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If your mare will be on her way to a broodmare farm or across state lines to be re-bred, now is a good time to ask your veterinarian to draw blood for a Coggins test for equine infectious anemia. EIA is a non-treatable, often fatal disease that can only be managed by preventing exposure to infected horses. A negative Coggins test and health certificate are required by most states and broodmare farms. Too often, mare owners are not aware of this requirement and learn of it only when they are ready to ship their mares.
Make decisions now regarding management of your mares if they are on tall fescue pasture or receiving fescue hay. Fescue is a common pasture in most parts of the country and is relatively harmless to adult horses. Unfortunately, it is frequently infected with an endophyte fungus (Festuca arundinacea) that causes prolonged gestation, lack of milk production and foaling problems in pregnant mares. Remove pregnant mares from fescue pastures 60-90 days prior to their anticipated foaling date. If removing the mares isn’t possible, provide them with plenty of good-quality fescue hay the last few months of pregnancy and consider administering domperidone daily. Domperidone helps counteract the effects of fescue toxicosis during the last 25-30 days prior to foaling. Because an affected mare, even following preventive treatment, might not produce adequate amounts of colostrum, it’s a good idea to have some frozen colostrum on hand for the newborn foal.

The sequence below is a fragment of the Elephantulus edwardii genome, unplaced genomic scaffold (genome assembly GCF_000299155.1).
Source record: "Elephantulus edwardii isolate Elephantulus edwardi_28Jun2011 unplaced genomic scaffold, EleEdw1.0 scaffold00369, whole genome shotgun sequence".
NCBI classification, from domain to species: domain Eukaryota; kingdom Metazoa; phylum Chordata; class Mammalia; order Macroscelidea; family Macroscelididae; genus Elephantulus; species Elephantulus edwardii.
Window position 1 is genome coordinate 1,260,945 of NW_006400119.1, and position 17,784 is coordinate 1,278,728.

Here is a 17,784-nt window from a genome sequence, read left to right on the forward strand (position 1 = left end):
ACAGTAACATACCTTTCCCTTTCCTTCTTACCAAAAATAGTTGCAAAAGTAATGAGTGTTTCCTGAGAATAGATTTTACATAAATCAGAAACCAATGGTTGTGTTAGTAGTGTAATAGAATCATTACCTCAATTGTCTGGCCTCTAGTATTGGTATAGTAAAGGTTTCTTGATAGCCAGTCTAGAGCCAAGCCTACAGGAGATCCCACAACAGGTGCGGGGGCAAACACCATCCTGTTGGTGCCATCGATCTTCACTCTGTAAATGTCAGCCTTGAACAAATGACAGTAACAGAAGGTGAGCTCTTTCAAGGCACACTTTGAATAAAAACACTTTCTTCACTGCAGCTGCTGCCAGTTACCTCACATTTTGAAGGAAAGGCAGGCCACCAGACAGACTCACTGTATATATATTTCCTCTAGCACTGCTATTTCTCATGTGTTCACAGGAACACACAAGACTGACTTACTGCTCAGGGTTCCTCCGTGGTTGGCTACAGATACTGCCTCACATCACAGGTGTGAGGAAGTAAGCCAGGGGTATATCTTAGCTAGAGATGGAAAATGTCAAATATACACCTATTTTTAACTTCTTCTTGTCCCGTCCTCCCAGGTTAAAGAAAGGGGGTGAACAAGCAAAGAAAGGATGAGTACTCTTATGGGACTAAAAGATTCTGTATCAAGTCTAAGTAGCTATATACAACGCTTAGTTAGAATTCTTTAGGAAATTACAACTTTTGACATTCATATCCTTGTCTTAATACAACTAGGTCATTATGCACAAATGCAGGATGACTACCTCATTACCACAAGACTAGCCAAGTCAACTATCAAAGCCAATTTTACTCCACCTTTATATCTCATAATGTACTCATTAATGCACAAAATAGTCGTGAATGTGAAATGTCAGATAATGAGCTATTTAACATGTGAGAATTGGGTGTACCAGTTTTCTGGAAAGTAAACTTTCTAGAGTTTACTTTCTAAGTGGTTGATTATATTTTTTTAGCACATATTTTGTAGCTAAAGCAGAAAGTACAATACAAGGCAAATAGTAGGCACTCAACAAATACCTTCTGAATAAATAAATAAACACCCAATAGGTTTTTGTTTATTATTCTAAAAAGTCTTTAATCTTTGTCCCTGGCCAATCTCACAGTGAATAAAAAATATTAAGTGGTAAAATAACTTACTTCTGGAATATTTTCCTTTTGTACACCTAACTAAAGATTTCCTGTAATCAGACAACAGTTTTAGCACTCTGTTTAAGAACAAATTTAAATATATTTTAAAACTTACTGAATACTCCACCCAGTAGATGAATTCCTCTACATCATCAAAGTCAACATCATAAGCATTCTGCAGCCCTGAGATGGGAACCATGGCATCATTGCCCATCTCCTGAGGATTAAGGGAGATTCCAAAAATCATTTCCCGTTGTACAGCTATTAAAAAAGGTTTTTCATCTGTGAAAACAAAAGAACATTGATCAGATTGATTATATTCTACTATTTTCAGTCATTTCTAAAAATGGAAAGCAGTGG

Finally, now is a good time to inventory foaling- and breeding-related supplies and equipment to ensure that they are available when your mare foals. Develop an emergency plan with your veterinarian for your foaling mares, and review the three stages of the normal foaling process to ensure that you are able to recognize problems early enough to get help. Place emergency phone numbers near the phone in your barn and evaluate foaling areas to make sure there are no hazards that might injure the mare or newborn foal.